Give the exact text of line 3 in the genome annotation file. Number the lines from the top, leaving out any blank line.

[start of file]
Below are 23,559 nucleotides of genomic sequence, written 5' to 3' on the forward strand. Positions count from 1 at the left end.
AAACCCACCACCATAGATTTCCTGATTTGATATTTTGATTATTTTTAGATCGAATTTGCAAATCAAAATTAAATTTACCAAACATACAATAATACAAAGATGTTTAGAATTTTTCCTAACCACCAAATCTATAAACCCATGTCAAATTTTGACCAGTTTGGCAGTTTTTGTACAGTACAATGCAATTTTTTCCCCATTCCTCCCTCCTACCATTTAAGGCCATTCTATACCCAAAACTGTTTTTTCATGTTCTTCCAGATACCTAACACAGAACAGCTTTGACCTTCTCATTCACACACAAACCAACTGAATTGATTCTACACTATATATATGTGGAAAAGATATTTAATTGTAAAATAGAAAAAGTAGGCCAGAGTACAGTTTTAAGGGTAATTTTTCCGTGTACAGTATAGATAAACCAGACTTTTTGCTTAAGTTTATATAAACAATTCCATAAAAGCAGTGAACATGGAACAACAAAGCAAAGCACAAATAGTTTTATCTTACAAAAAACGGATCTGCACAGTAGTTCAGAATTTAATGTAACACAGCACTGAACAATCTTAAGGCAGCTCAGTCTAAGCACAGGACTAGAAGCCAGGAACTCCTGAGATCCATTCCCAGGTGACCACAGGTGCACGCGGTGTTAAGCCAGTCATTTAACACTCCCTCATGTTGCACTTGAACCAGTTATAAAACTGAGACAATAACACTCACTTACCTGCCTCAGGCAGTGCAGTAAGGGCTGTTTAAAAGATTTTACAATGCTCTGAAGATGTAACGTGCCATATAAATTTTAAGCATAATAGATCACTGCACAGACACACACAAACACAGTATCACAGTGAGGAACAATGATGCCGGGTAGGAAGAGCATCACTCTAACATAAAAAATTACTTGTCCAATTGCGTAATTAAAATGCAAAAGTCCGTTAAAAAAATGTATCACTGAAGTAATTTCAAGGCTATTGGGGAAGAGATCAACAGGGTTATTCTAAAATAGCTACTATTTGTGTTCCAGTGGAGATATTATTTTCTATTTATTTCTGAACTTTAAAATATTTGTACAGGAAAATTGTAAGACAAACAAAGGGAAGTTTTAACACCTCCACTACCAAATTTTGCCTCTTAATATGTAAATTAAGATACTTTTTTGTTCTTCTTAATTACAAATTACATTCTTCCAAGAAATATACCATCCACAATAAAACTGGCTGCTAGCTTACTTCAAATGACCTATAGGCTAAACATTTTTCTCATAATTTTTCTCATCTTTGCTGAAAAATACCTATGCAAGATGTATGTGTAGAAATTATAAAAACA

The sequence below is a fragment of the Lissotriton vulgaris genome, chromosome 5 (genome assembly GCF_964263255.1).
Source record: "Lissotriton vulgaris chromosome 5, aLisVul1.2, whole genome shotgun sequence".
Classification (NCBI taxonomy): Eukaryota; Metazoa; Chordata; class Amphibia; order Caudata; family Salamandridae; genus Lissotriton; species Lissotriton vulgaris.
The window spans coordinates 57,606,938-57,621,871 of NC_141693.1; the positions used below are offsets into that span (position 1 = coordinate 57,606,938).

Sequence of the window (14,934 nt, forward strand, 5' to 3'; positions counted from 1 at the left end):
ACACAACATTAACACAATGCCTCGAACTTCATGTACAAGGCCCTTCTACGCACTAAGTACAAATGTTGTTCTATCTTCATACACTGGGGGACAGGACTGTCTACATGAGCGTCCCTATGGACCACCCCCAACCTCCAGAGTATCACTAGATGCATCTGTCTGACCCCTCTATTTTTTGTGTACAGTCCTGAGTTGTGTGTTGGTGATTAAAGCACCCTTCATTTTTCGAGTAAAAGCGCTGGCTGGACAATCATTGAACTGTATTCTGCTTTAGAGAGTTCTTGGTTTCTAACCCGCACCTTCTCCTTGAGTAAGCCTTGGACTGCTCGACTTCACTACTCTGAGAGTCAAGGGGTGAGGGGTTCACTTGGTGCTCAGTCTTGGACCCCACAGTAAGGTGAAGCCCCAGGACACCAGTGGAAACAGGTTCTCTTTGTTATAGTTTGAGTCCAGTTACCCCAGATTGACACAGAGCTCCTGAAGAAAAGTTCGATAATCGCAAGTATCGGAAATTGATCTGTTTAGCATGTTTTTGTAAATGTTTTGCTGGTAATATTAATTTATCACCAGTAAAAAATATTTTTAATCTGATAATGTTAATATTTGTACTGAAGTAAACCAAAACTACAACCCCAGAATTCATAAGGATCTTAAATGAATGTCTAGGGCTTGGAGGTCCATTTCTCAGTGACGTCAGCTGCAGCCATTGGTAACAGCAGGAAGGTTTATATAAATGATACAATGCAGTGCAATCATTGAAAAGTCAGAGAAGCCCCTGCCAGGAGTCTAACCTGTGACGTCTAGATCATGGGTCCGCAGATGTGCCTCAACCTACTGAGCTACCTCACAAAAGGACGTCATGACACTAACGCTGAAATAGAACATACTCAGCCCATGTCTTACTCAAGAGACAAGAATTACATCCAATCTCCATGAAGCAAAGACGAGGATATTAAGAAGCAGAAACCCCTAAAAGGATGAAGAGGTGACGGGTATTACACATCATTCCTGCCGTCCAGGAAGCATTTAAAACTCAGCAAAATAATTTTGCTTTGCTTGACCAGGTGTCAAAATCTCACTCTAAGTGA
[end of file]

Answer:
The sequence below is a fragment of the Lissotriton vulgaris genome, chromosome 5 (genome assembly GCF_964263255.1).